The Good Samaritan and the Heartless Jew: Rabbi Tovia Singer Explores Toxic Scriptures
May 14, 2016 2:42 pm
In this eye-opening broadcast, Rabbi Tovia Singer illustrates how the parable of the Good Samaritan was carefully crafted by the author of the Book of Luke in order to stereotype the Jews for all time as an icon of unredeemed humanity: the image of a blind, stubborn, and callous people. This dehumanization, no doubt, became fixed in the Christian mind, and was the vehicle that formed the psychological prerequisite to the Church’s unrelenting atrocities against Jewish communities centuries later.
Category: Small Bites
The idea that Pilate, who had countless Jews slaughtered for offending his sense of power over the Jews, would hesitate to slaughter a Jew accused of insurrection against Rome is beyond laughable.
This one instance makes my point: “Josephus recounts an incident in which Pilate spent money from the Temple to build an aqueduct. Pilate had soldiers hidden in the crowd of Jews while addressing them and, when Jews again protested his actions he gave the signal for his soldiers to randomly attack, beat and kill – in an attempt to silence Jewish petitions.”
To paint Pontius Pilate as a kind hearted man is an insult to the countless thousands of Jews AND Samaritans he slaughtered.
Unfortunately there have been times when Christians and others used stories like the Good Samaritan against the Jews but that is not the intent of the story. The story is to show the importance of compassion – even when provided by an outcast. As a Galilean, Eshua (Jesus) was not readily received by Judeans. One must keep in mind that in the common generic use of the term “Jew”, Eshua and his disciples were Jews making a negative interpretation of this parable moot except for those who are too preoccupied or self-righteous to show compassion. Rabbi Singer points to the compassion in both Jewish and non-Jewish people. This is very important.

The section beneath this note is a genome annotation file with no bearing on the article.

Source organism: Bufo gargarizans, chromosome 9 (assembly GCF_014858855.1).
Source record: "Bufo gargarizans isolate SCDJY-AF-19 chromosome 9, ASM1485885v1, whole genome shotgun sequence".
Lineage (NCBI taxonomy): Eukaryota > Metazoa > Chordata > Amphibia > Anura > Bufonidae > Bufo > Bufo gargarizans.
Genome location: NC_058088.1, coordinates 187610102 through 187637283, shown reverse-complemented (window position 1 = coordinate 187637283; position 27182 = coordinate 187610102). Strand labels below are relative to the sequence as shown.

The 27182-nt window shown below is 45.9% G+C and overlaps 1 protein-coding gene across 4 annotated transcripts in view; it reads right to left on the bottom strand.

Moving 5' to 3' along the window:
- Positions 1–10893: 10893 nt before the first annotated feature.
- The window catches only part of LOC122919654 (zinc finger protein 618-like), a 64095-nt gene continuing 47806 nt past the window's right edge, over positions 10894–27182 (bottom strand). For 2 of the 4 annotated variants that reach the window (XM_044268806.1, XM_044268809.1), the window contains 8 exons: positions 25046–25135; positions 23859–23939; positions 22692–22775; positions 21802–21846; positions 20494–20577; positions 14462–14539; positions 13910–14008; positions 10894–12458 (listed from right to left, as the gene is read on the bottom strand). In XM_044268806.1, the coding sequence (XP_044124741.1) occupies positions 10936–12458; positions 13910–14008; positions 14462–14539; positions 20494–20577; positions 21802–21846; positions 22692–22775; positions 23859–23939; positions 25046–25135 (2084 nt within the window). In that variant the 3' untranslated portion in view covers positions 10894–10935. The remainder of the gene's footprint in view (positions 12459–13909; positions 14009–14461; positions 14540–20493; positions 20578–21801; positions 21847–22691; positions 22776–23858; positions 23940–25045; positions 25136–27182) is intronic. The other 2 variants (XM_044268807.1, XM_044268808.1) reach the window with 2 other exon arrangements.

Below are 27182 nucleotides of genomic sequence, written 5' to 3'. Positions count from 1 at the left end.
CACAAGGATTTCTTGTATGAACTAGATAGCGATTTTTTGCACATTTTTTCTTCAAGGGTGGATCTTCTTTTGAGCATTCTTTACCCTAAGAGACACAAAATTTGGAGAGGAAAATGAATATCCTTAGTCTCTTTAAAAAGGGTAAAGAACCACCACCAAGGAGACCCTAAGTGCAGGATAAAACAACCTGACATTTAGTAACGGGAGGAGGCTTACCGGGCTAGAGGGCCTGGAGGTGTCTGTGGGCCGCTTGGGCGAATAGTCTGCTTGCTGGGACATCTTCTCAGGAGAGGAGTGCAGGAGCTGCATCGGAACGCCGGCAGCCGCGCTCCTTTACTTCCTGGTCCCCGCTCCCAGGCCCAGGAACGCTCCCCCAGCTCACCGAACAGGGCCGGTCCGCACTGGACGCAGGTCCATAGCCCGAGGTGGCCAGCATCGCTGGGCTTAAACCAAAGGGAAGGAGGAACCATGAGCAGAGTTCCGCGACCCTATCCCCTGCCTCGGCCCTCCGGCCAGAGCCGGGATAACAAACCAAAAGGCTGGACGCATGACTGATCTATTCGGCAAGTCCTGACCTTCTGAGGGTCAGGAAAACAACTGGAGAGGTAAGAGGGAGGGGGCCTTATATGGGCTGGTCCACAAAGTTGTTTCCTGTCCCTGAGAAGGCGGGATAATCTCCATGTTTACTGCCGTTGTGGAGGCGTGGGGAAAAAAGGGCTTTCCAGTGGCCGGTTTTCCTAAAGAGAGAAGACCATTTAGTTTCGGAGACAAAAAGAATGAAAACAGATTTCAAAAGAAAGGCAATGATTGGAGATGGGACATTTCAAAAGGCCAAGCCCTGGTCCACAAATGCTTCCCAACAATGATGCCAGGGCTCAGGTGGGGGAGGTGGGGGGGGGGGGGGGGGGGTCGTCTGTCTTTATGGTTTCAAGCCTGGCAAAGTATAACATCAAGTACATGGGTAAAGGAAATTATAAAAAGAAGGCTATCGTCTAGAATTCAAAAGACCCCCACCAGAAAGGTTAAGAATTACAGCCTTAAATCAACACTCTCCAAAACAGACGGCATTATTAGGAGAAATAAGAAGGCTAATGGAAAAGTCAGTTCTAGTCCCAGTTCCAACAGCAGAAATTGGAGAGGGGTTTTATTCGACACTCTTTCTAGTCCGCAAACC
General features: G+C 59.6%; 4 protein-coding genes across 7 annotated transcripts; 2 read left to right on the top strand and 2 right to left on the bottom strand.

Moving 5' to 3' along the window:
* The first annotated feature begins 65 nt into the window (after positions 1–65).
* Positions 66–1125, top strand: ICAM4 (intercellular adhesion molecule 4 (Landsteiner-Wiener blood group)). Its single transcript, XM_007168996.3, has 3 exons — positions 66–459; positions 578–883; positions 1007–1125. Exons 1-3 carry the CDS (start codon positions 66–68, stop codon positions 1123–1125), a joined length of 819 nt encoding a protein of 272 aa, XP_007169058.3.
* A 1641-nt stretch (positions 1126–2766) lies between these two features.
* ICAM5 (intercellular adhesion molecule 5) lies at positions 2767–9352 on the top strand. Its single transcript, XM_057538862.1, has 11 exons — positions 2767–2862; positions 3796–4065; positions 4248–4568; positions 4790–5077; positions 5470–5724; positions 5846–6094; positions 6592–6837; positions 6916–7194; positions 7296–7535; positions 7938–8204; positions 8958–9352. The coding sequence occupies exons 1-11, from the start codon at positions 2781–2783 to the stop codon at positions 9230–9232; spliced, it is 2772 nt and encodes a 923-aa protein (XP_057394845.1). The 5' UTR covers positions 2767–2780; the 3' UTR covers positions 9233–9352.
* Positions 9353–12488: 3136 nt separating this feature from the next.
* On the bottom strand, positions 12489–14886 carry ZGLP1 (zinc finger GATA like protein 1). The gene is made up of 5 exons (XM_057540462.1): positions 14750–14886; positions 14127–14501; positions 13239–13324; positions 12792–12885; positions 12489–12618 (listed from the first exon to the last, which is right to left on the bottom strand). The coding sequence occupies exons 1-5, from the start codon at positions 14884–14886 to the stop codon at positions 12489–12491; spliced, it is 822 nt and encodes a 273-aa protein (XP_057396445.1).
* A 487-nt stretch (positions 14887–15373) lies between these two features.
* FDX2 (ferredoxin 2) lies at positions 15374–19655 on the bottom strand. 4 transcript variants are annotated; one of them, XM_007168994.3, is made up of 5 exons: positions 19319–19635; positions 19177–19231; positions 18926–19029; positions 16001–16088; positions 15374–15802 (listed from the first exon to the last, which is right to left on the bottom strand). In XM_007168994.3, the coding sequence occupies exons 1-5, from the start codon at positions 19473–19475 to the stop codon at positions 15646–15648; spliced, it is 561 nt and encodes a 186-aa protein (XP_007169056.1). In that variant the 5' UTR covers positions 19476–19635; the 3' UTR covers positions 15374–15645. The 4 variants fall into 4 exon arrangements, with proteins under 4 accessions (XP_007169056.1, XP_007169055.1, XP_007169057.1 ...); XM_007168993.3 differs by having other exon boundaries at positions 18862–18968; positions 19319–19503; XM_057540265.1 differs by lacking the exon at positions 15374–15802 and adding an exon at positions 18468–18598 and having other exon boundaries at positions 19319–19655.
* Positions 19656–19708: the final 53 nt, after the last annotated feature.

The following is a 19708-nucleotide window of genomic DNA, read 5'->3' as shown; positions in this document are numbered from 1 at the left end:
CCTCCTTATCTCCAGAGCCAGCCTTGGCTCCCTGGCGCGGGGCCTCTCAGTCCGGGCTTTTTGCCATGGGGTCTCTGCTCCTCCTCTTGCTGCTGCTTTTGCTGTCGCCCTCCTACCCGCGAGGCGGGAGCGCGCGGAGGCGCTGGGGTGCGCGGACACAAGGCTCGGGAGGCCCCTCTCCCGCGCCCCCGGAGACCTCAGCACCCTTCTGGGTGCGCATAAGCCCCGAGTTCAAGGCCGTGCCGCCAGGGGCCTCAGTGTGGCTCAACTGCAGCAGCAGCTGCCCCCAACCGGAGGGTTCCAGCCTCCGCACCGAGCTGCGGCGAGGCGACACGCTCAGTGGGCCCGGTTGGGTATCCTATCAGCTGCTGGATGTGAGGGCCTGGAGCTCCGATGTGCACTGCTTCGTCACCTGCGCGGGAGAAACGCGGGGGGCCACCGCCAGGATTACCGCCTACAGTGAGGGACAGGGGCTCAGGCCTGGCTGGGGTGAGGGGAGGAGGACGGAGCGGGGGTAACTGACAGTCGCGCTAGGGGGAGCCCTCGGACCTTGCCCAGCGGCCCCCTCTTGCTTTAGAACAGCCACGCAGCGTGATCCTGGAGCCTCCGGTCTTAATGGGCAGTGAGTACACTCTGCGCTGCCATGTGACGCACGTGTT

My husband and I listened with interest and read the account in Luke. We didn’t come to the same conclusions though. It seemed like Yahushua was specifically referring to priests and not the Jewish people in general. In fact, much of what he said was an indictment of the religious leaders, and he prophesied the destruction of the temple due to an unrighteous priesthood. The priests were predominantly Sadducees and worked to keep good relations with Rome even to the detriment of the common people. We didn’t get the impression that Luke was trying to say the Jewish people were a problem but rather that the leaders at that time were not living up to their positions as representatives of the Eternal. The story refers to a “certain priest” and a Levite. Should they not have been educated in the Torah? Would they not have known the laws requiring them to help? Yet they broke the Torah, those who had the greatest responsibility to uphold it. This is the main point. Also, the lawyer had asked “who is my neighbor” and then Yahushua turns the point “backward” at the end of the story and tells him to BE a good neighbor not necessarily judge who is one’s neighbor. He makes the point that it is not good to prejudge people. One would automatically expect a priest to do rightly and a Samaritan not so rightly. The story emphasizes to let each man’s actions speak for themselves. I think that Christianity has definitely generalized this story and concluded “Jews” are bad, unhelpful, unkind people, but I don’t think we need to continue to fail to miss the actual points being made in this story. We also think Luke was pointing out who was behind the execution of Yahushua…again it was the priests and lawyers, those who’d been on the receiving end of much of Yahushua’s criticism, and who, due to their positions, could have had an impact on Pilate’s decision. Certainly he wouldn’t have acceded to the common people and again Luke makes the point that it is the LEADERS who were instrumental in executing an innocent man, again a violation of the Torah. Thank you so much for your videos. We really like to hear your comments. They are always thought-provoking and educational.